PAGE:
I've been writing a lot about my teenage daughter's upcoming prom — about dresses and dates, permission slips and soon, promposals (it's coming, I promise). What I haven't talked about yet is ...
According to a fairly recent survey by Seventeen magazine, 14% of girls will have sex on prom night. 5% of girls (and 3% of boys) will lose their virginity. That may not sound like a lot, until you do the math. There are more than 6 million juniors and seniors in more than 19,000 public high schools in the USA. So, not including private schools, we're talking about 240,000 first-timers.
Maybe the schools should spend a little less on breathalyzers and a little more on condoms.
Maybe the schools should also take a look at their current sex ed curriculum.
I was a PTO officer for four years, two in lower middle school and two in upper middle school (by the time we graduated to high school, I was completely burned out). I once had a major maternal hissy fit at a program called "Don't Panic, It's Just Puberty." What got my knickers in a knot was learning that they taught some semblance of reproduction in junior high, but that they didn't teach sexuality in high school. At all.
"So, waitaminute," I remember saying. "So, we explain the birds and the bees to kids who still think the opposite sex is gross, but we don't address any of it once the kids are actually in relationships?"
The rather exasperated Health Ed Curriculum Director confirmed that my assumption was correct. She then invited me to take on the district administration. I respectfully declined.
In my high school, growing up in the still fairly groovy and free loving 1970s, we learned about sex, about birth control, about STDs. Thanks to the efforts of an exceptionally liberal classmate, we actually had the owner of notorious sex club Plato's Retreat as a speaker. (It was indicative of the nerdliness of my fellow students that we were more interested in his business plan than anything going down in the "mattress room.")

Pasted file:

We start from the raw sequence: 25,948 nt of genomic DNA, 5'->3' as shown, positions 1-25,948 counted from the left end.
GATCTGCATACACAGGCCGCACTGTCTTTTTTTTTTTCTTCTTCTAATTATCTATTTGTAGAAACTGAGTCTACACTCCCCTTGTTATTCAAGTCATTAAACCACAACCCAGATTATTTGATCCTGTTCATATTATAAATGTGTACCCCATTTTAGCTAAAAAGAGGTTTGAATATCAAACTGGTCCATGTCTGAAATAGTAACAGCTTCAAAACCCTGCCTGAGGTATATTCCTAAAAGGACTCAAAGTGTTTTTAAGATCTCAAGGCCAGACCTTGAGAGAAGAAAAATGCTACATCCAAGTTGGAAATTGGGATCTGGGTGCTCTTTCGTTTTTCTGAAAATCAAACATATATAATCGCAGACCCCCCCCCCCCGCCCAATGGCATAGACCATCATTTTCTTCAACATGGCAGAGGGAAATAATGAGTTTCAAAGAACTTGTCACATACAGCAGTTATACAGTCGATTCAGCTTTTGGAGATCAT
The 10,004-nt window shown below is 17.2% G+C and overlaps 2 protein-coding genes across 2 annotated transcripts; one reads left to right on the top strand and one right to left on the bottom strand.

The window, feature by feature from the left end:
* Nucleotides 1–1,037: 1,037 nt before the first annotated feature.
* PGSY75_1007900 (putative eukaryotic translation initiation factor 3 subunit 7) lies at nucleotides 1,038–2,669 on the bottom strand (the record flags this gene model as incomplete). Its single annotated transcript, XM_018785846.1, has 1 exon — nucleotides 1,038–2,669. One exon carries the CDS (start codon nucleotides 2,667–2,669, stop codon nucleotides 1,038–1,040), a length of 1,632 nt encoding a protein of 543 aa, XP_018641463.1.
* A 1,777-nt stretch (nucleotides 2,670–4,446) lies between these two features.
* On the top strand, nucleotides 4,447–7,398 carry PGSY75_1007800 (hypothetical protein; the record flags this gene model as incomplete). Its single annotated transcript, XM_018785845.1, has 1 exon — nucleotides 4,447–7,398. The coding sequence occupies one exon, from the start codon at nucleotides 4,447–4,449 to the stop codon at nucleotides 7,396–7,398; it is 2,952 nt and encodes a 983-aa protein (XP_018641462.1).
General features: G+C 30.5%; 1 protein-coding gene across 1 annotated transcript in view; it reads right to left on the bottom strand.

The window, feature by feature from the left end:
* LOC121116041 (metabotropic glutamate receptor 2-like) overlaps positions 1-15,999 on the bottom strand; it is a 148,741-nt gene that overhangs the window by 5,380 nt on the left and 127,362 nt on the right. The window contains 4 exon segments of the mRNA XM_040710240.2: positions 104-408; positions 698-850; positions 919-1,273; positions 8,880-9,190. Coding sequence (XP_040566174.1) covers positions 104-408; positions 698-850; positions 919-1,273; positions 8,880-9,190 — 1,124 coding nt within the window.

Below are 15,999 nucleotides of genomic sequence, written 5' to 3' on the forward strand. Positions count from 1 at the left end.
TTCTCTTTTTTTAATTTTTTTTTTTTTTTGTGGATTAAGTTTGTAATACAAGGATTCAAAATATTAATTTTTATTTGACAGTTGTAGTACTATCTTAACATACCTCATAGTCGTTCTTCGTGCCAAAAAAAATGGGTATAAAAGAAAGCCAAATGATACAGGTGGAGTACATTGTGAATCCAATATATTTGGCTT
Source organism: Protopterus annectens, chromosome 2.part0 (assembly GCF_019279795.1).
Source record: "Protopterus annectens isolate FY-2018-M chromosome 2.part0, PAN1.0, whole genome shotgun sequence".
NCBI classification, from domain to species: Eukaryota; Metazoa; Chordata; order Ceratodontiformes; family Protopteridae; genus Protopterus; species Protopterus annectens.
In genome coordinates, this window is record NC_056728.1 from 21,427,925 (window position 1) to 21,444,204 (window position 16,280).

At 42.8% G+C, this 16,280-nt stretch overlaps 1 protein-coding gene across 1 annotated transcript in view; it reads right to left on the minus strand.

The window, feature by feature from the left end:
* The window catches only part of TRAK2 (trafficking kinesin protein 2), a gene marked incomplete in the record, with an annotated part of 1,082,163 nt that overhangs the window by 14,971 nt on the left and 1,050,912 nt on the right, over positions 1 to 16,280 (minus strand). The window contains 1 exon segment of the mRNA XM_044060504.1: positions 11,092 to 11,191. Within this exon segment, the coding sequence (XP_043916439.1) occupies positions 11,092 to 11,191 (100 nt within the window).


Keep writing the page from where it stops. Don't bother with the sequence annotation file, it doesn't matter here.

Today's high school administrators prefer to take an ostrich approach: hide their head in the sand and it will all go away.
SparkLife is a colorful blog that's run by SparkNotes (the digital world's answer to those yellow and black CliffNotes we all remember — but never used, surely). They did a survey about high school sex ed, the results of which they summarized as "Extremely Brief and Incredibly Awkward."
31% of students described it as "Abstinence based chit chat that also gives you some information on protection."
25% "An explanation of the role of consent, choice, protection, consequences, and resources so thorough I could pass my O.W.L.S. in Sex Ed for sure." (That's a Harry Potter allusion; Ordinary Wizarding Level.)
18% "Abstinence-only education." (And we all know how well that works.)
17% "A very awkward encounter with a prop box and some info on how to use protection."
5% "A game of rock, paper, scissors that made no sense and contained no reference to the human body."
5% "I'm home-schooled."
The answer options, of course, are meant to be funny. But, the point is this: only one quarter of students are getting what they recognize as comprehensive sex education. School systems (like ours) insist that its the parents' job to provide all that uncomfortable information. But, only 16% of students participating in the survey thought their moms and dads taught them everything they needed to know.
So where do the rest of today's high school students get their information?
"The Internet, duh."
I feel better now, don't you?
If you enjoyed this post, I invite you to order a copy of my book Lovin' the Alien at www.lovinthealien.com.